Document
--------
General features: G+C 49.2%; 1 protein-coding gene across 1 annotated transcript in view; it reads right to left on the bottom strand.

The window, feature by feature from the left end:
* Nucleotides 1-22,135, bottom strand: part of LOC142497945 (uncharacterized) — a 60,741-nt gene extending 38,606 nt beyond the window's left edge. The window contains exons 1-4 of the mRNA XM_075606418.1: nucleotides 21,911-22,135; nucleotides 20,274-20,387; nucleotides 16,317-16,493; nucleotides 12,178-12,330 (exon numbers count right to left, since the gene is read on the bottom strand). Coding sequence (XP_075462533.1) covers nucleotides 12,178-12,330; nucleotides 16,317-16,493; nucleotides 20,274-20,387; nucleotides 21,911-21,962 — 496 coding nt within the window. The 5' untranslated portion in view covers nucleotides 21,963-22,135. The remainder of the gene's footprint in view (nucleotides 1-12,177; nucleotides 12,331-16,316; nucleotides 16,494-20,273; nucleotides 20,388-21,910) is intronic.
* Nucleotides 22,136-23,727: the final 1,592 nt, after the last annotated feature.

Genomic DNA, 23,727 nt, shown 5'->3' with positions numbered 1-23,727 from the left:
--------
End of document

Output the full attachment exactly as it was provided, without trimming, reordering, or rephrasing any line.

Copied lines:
General features: G+C 49.2%; 1 protein-coding gene across 1 annotated transcript in view; it reads right to left on the bottom strand.

The window, feature by feature from the left end:
* Nucleotides 1-22,135, bottom strand: part of LOC142497945 (uncharacterized) — a 60,741-nt gene extending 38,606 nt beyond the window's left edge. The window contains exons 1-4 of the mRNA XM_075606418.1: nucleotides 21,911-22,135; nucleotides 20,274-20,387; nucleotides 16,317-16,493; nucleotides 12,178-12,330 (exon numbers count right to left, since the gene is read on the bottom strand). Coding sequence (XP_075462533.1) covers nucleotides 12,178-12,330; nucleotides 16,317-16,493; nucleotides 20,274-20,387; nucleotides 21,911-21,962 — 496 coding nt within the window. The 5' untranslated portion in view covers nucleotides 21,963-22,135. The remainder of the gene's footprint in view (nucleotides 1-12,177; nucleotides 12,331-16,316; nucleotides 16,494-20,273; nucleotides 20,388-21,910) is intronic.
* Nucleotides 22,136-23,727: the final 1,592 nt, after the last annotated feature.

Genomic DNA, 23,727 nt, shown 5'->3' with positions numbered 1-23,727 from the left: